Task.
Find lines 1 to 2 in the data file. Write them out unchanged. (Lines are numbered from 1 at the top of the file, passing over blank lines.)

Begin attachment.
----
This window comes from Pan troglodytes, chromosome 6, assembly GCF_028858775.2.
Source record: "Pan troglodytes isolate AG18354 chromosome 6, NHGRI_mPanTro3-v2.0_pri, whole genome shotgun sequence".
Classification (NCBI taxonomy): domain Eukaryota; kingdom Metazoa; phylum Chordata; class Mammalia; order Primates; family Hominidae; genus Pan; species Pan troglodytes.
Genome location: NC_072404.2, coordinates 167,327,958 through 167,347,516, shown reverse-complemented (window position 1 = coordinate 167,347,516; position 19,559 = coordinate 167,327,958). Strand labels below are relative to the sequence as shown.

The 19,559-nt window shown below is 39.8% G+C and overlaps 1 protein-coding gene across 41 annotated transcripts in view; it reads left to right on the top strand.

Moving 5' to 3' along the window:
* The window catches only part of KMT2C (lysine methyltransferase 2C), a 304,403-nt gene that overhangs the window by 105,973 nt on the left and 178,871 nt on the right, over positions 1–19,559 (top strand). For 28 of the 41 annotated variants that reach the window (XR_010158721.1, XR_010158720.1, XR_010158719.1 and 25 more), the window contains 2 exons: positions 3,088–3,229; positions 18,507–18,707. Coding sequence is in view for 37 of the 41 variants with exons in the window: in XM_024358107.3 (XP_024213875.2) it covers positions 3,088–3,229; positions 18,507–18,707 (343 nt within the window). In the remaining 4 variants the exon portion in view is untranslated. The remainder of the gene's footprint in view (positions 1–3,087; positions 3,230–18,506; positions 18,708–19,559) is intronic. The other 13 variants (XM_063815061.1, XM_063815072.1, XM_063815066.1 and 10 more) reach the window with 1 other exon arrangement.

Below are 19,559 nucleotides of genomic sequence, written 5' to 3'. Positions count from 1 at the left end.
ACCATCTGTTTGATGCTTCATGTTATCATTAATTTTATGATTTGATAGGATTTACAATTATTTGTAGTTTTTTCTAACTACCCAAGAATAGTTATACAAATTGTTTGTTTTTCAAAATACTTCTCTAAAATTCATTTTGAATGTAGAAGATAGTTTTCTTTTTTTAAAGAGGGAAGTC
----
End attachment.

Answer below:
This window comes from Pan troglodytes, chromosome 6, assembly GCF_028858775.2.
Source record: "Pan troglodytes isolate AG18354 chromosome 6, NHGRI_mPanTro3-v2.0_pri, whole genome shotgun sequence".